Georgia and Baku engaged in expansion of relations since collapse of the Soviet Union in the early 1990s. Due to geopolitical factors and their bilateral need for each other, their main focus has been on connection of their railways that link the Black Sea to the Caspian Sea and ultimately to Europe. This, in turn, connects the Atlantic to the Central Asia. This transit route enables the transfer of commercial and military cargoes and energy to and from Central Asia through the air corridors, railways, ports and highways of Georgia and Azerbaijan. In both Azerbaijan and Georgia, this transit partnership is widely considered important because it is viewed as a tool for further integration of the two countries in the European economic and security space. In January 1993, then President Eduard Shevardnadze of Georgia said: “Our interests complement each other. We need their railways, they need our Black Sea ports if they want to export anything to the West.” 

Azerbaijan has significant hydrocarbon resources, and the implementation of large multinational exploration projects has made it possible for this country to become one of the oil exporters, which is looking for a major share of the direct export of natural gas to Europe soon. Implementation of this ambitious plan is eyed through agreements with Georgia. Energy export has helped Azerbaijan to become the dominant economic power in the South Caucasus, to a degree that according to the data published by the World Bank, since 2011, Azerbaijan alone accounts for more than 72 percent of the GDP of the entire South Caucasus region.

Also, playing a role in major economic projects like China's ‘Belt and Road Initiative’ and the EU’s ‘Eastern cooperation’ strategy makes another part of the growing Baku-Tbilisi cooperation. 

Currently, Baku-Tbilisi railway is the largest under-reconstruction project falling under the New Silk Road megaproject being developed by Azerbaijan. Azerbaijan also plays an active role in creating the North-South transport corridor. The integration of these two projects will benefit China, Central Asian countries, South Caucasus republics (Azerbaijan and Georgia), Turkey, and Europe. Given the impacts of the ongoing Ukraine crisis, these tremendous projects augment the strategic role of the South Caucasus region both in the New Silk Road initiative and in ensuring European energy security. At the same time, it seems that Georgia is looking to play a more distinguished role beyond the Trans-Caspian natural gas pipeline. This pipeline will transfer Azerbaijani gas in the Caspian Sea through Georgia to Turkey and then to Europe. Azerbaijan-Georgia’s cooperation within the framework of the Organization for Security and Cooperation in Europe (OSCE) is another example of their concerted diplomatic efforts to advance common strategic goals. The two countries were part of dialogue process aimed at curtailing Russian military presence in areas including South Caucasus and Moldova. In May 1996, at the Treaty of Conventional Armed Forces in Europe (CFE) conference in Vienna, Azerbaijan, Georgia, Moldova, and Ukraine issued a joint statement emphasizing their commitment to the principles of the OSCE and their interest in closer cooperation on regional issues. Russia does not tolerate a Western role in South Caucasus issues, therefore it deployed its military forces in Armenia and in the two separatist regions of Abkhazia and South Ossetia in Georgia following 2008 war.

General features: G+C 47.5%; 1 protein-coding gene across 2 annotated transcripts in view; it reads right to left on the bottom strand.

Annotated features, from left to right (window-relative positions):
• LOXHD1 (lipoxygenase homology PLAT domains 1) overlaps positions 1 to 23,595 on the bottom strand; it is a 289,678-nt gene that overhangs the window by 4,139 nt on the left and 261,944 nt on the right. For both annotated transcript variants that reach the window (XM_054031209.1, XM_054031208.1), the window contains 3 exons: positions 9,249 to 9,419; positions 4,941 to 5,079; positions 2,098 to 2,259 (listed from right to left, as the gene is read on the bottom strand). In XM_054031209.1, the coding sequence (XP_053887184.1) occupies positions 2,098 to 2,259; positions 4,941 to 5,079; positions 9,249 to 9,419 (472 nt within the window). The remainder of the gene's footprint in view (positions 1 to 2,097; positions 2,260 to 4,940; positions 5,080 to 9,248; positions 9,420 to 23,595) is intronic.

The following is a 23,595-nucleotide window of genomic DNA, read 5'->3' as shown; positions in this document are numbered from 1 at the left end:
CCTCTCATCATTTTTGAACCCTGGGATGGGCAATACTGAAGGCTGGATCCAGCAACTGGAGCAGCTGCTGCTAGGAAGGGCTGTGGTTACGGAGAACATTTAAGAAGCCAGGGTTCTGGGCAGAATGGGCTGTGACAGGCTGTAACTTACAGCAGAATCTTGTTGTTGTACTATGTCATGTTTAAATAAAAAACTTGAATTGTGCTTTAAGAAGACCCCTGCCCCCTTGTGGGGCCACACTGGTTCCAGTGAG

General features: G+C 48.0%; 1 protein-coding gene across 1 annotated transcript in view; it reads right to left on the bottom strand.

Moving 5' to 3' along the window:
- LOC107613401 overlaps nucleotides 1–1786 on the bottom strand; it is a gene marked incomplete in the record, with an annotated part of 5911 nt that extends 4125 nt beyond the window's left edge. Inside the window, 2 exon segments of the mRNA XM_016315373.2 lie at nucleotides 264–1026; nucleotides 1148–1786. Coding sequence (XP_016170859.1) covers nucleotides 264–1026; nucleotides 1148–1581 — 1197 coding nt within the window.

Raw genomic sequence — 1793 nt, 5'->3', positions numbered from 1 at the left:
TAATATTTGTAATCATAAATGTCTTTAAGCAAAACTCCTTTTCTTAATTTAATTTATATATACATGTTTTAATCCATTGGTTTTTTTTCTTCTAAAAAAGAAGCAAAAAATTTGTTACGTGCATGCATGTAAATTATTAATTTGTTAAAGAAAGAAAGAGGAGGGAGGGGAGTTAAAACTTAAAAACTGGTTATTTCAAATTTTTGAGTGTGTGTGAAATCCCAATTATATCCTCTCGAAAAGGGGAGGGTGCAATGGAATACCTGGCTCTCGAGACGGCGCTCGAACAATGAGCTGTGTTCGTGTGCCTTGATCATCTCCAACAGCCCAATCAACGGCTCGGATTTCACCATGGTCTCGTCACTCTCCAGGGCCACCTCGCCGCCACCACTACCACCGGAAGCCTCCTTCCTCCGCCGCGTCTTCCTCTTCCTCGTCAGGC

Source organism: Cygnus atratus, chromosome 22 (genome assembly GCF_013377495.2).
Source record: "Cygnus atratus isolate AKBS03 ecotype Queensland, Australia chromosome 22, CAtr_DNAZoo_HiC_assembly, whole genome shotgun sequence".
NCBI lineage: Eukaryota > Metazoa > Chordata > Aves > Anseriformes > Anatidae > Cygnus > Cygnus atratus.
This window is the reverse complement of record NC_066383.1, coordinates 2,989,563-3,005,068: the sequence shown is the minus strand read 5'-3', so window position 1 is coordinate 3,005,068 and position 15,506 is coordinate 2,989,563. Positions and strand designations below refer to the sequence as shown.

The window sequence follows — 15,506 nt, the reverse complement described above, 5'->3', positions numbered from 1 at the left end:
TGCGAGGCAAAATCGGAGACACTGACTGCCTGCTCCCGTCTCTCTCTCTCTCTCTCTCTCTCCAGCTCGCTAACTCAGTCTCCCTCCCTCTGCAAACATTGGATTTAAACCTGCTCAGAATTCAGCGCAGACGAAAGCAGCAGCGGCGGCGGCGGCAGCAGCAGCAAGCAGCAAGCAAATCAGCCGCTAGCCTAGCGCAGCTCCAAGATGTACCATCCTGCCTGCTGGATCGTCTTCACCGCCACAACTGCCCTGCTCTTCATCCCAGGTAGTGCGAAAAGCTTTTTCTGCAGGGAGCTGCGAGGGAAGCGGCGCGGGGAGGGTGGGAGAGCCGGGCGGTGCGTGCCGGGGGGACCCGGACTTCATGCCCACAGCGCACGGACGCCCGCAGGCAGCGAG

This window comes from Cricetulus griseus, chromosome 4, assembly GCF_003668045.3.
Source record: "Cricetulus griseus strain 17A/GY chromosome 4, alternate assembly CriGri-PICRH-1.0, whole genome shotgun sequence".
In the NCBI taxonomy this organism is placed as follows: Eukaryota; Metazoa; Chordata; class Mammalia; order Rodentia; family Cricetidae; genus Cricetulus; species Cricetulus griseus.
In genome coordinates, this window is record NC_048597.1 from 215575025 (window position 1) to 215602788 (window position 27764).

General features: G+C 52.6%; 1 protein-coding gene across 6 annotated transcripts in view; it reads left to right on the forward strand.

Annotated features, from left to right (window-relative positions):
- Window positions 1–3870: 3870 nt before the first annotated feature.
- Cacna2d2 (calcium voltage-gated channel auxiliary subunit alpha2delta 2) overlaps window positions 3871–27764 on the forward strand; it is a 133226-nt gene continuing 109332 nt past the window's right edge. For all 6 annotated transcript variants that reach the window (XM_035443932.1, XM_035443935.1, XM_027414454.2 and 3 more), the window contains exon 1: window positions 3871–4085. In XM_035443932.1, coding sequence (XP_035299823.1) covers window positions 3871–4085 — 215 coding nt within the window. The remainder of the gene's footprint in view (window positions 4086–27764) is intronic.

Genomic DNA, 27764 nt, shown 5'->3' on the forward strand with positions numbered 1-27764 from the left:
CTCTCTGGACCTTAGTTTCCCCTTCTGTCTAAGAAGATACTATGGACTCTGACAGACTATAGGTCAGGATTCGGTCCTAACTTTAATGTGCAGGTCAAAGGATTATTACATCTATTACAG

Challenges ahead of strategic relations 

Despite their successful and sustainable cooperation based on their national interests and interdependence, there are some challenging issues in their relationship which have expanded in recent years and inflicted damage on their cooperation process. One source of tensions is the dispute over a historical region and its complex of monasteries known as David Gareja on the common borders. Though this difference is not new, the region has grown more important for both sides and so have the differences over it. Georgians consider the complex an important part of their religious heritage. On the other hand, Azerbaijani historians consider this place to be the heritage of the Georgian Orthodox Church and the Albanian Church of the Ancient Caucasus. Azerbaijan considers itself to be the heir to the Caucasian Albania, which dates back to the 8th century.